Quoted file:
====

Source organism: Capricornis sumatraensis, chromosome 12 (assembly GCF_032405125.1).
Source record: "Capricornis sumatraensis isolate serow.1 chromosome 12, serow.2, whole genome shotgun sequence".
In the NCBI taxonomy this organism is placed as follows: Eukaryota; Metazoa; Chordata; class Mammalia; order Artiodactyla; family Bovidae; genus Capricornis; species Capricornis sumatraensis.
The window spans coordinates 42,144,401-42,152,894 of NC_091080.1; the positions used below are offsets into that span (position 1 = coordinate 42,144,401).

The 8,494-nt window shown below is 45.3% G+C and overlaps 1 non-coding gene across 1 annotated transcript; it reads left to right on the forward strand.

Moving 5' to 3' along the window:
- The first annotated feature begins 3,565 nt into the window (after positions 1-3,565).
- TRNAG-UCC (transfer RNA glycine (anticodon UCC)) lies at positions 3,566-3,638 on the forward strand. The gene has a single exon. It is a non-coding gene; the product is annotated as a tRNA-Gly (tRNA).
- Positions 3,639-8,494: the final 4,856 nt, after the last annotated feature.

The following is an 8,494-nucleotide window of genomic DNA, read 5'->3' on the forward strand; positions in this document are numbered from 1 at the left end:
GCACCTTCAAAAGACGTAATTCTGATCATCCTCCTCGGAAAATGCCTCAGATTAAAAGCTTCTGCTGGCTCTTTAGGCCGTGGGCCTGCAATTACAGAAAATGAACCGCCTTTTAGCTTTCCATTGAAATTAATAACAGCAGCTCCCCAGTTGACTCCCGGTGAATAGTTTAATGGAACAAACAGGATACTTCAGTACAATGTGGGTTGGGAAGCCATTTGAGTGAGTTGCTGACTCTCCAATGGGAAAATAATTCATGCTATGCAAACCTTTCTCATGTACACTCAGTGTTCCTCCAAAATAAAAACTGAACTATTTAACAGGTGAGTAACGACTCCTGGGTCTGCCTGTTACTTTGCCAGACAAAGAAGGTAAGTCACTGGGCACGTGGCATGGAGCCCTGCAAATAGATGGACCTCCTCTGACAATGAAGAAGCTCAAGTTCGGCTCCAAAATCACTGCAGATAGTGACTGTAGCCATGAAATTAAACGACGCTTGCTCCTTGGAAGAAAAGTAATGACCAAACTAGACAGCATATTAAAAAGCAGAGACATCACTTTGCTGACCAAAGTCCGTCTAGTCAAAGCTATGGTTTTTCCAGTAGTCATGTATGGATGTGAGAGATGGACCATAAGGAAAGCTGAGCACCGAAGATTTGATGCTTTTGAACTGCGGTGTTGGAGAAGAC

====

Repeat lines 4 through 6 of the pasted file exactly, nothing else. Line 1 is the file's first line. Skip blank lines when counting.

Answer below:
The window spans coordinates 42,144,401-42,152,894 of NC_091080.1; the positions used below are offsets into that span (position 1 = coordinate 42,144,401).

The 8,494-nt window shown below is 45.3% G+C and overlaps 1 non-coding gene across 1 annotated transcript; it reads left to right on the forward strand.

Moving 5' to 3' along the window: